The State Council issued a plan for building a comprehensive transportation network.
The plan says China should complete the construction of a high-speed railway network with a total operating length of more than 40,000 km by the end of 2015.
The combined length of China's high-speed railway has reached 13,000 kilometers, the most out of any other country in the world.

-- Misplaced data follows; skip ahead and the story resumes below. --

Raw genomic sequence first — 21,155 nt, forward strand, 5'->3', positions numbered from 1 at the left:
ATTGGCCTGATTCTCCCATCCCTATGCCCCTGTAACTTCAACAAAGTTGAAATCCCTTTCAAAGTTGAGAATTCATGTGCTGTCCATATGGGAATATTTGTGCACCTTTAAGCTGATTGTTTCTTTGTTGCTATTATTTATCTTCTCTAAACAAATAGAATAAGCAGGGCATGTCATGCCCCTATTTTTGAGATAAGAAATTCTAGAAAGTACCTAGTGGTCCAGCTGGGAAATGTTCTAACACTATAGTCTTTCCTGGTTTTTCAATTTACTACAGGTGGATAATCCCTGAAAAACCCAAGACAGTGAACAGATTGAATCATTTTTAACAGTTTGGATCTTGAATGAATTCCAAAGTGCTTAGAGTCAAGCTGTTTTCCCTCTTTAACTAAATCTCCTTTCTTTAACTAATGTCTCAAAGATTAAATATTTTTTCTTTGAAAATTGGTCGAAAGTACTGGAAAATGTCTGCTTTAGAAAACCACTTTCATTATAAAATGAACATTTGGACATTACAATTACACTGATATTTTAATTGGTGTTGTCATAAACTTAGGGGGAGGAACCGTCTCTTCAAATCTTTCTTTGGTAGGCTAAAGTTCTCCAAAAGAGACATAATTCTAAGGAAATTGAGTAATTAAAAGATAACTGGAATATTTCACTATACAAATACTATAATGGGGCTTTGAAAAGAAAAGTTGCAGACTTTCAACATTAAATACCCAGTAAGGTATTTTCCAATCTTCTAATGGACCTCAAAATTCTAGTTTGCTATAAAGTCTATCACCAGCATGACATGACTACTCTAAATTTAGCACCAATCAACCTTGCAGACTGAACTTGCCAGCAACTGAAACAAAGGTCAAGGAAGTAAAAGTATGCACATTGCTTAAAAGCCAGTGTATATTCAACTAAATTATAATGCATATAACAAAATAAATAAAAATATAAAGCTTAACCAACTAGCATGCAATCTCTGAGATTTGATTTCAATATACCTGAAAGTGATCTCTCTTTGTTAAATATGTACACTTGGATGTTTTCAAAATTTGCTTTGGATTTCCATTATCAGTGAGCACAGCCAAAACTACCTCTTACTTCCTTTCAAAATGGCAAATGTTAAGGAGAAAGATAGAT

The pace of China's high-speed rail expansion slowed sharply in 2011 after the removal of Chinese Railways Minister Liu Zhijun in February pending investigation for corruption and a fatal high-speed railway accident near Wenzhou in July. Concerns about HSR safety, high ticket prices, low ridership, financial sustainability of high speed rail projects and environmental impact have drawn greater scrutiny from the Chinese press. Top operational speed of HSR trains on lines previously operating at 350 km/h were lowered to 300 km/h and those running at 250 km/h were lowered to 200 km/h. By late summer 2011, state banks began to cut back lending to railway construction projects. By October 2011, work had halted on 10,000 km of track under construction due to shortage of funding. In late October and early November 2011, the Ministry of Railways raised 250 billion RMB in debt and loans, and construction resumed on a number of lines. In July 2012 the Railway Ministry announced that the speed restrictions introduced following the Wenzhou crash would be partially relaxed. It was expected that the 300 kph limit would be increased to 320km/h with a corresponding increase on 200 km/h lines
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